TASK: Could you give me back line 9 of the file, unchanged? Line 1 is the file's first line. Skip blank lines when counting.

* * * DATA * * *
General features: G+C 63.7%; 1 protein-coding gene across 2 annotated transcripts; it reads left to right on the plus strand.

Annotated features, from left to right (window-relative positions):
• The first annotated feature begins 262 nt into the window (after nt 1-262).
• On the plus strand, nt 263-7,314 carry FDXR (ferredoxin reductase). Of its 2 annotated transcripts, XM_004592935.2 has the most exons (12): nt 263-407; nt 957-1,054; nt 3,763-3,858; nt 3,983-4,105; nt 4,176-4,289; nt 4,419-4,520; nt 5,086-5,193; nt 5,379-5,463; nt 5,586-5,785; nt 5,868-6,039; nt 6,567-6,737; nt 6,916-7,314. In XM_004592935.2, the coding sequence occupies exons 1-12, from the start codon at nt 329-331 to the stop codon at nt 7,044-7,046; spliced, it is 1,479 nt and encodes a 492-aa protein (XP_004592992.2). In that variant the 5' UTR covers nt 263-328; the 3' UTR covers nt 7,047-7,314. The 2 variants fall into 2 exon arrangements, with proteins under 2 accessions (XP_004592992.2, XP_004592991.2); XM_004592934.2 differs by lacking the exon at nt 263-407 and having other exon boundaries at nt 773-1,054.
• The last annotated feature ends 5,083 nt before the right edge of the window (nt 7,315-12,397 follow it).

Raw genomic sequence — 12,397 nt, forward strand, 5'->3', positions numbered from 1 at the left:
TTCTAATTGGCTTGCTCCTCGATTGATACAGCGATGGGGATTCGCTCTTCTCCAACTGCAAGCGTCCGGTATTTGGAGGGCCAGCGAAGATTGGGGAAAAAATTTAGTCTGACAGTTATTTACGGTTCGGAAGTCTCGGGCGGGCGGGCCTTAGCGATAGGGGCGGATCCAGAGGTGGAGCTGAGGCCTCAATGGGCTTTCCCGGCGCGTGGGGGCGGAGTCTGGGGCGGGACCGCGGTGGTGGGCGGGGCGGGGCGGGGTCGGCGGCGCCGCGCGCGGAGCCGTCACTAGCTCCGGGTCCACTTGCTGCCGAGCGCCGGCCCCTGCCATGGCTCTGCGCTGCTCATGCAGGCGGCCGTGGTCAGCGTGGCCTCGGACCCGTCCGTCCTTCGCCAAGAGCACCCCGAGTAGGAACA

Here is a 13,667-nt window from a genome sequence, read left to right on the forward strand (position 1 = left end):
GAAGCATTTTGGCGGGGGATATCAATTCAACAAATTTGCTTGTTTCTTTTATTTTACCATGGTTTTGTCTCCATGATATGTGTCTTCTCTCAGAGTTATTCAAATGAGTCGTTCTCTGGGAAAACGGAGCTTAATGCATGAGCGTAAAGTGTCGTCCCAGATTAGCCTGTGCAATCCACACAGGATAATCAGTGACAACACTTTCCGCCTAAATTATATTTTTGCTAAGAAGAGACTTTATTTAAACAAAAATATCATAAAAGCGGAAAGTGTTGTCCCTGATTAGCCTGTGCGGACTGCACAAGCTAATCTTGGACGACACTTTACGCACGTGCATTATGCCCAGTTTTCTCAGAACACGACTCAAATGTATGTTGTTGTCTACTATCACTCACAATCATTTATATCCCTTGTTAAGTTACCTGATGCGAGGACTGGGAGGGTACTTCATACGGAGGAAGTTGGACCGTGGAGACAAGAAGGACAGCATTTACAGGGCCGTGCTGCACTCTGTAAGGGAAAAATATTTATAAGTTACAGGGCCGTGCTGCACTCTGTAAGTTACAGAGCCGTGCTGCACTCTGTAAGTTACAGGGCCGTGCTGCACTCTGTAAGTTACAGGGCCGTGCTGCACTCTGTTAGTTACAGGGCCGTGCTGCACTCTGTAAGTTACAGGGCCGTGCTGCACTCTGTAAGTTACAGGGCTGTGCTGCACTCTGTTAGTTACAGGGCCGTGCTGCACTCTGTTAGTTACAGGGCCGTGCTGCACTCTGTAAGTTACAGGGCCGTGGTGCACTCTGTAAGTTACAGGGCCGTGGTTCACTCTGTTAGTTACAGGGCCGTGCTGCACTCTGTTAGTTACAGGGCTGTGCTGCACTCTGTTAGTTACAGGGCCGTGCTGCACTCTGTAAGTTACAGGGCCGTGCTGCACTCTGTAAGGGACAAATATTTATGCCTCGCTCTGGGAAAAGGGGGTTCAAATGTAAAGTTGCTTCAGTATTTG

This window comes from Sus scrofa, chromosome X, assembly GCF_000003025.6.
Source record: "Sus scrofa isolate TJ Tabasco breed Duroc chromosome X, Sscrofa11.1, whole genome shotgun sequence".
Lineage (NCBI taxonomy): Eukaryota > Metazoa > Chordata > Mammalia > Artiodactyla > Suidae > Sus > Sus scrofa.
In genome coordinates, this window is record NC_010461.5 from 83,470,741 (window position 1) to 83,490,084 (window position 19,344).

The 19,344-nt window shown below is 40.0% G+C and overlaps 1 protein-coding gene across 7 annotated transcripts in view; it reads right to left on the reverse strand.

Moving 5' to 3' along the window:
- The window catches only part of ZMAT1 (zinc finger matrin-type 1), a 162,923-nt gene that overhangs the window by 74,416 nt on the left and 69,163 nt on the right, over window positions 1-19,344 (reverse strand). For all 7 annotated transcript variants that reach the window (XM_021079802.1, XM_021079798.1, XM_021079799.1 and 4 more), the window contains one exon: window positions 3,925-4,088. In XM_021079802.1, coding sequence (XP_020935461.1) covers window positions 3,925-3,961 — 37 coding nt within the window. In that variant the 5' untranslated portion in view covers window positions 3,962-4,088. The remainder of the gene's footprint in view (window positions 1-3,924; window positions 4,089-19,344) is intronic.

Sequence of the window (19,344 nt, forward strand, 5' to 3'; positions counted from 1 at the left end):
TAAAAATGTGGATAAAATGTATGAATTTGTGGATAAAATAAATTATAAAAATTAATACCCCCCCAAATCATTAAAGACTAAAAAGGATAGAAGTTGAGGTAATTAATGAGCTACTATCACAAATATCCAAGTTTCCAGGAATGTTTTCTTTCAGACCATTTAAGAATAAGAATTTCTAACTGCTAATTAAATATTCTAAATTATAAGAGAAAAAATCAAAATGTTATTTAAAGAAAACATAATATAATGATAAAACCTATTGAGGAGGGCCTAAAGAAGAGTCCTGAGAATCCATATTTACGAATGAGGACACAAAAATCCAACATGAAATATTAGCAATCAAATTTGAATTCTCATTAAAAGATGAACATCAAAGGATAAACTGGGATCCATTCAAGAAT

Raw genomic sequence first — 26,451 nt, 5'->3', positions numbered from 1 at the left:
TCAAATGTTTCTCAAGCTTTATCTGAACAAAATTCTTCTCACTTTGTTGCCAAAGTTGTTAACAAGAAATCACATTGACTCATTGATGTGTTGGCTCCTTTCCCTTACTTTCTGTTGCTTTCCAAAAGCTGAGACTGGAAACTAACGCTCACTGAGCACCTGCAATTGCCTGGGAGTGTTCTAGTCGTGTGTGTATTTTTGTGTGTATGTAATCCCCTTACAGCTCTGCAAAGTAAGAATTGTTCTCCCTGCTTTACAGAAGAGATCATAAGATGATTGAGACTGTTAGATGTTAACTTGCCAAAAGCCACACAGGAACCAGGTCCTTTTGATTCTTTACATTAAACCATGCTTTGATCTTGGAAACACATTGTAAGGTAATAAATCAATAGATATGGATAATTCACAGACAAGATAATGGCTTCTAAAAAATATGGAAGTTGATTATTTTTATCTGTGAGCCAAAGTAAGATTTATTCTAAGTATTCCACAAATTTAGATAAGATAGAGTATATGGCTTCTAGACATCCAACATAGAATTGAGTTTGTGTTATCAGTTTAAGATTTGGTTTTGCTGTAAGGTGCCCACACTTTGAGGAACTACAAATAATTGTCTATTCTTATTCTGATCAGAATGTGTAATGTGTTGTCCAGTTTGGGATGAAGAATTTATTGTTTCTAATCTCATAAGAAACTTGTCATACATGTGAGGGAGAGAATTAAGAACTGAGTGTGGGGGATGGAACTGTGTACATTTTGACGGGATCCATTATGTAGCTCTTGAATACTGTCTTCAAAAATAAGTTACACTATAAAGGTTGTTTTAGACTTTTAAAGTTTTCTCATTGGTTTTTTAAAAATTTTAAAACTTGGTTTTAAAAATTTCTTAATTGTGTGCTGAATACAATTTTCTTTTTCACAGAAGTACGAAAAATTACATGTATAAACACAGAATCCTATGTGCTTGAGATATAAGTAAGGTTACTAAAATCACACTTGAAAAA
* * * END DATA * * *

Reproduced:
GAAGCATTTTGGCGGGGGATATCAATTCAACAAATTTGCTTGTTTCTTTTATTTTACCATGGTTTTGTCTCCATGATATGTGTCTTCTCTCAGAGTTATTCAAATGAGTCGTTCTCTGGGAAAACGGAGCTTAATGCATGAGCGTAAAGTGTCGTCCCAGATTAGCCTGTGCAATCCACACAGGATAATCAGTGACAACACTTTCCGCCTAAATTATATTTTTGCTAAGAAGAGACTTTATTTAAACAAAAATATCATAAAAGCGGAAAGTGTTGTCCCTGATTAGCCTGTGCGGACTGCACAAGCTAATCTTGGACGACACTTTACGCACGTGCATTATGCCCAGTTTTCTCAGAACACGACTCAAATGTATGTTGTTGTCTACTATCACTCACAATCATTTATATCCCTTGTTAAGTTACCTGATGCGAGGACTGGGAGGGTACTTCATACGGAGGAAGTTGGACCGTGGAGACAAGAAGGACAGCATTTACAGGGCCGTGCTGCACTCTGTAAGGGAAAAATATTTATAAGTTACAGGGCCGTGCTGCACTCTGTAAGTTACAGAGCCGTGCTGCACTCTGTAAGTTACAGGGCCGTGCTGCACTCTGTAAGTTACAGGGCCGTGCTGCACTCTGTTAGTTACAGGGCCGTGCTGCACTCTGTAAGTTACAGGGCCGTGCTGCACTCTGTAAGTTACAGGGCTGTGCTGCACTCTGTTAGTTACAGGGCCGTGCTGCACTCTGTTAGTTACAGGGCCGTGCTGCACTCTGTAAGTTACAGGGCCGTGGTGCACTCTGTAAGTTACAGGGCCGTGGTTCACTCTGTTAGTTACAGGGCCGTGCTGCACTCTGTTAGTTACAGGGCTGTGCTGCACTCTGTTAGTTACAGGGCCGTGCTGCACTCTGTAAGTTACAGGGCCGTGCTGCACTCTGTAAGGGACAAATATTTATGCCTCGCTCTGGGAAAAGGGGGTTCAAATGTAAAGTTGCTTCAGTATTTG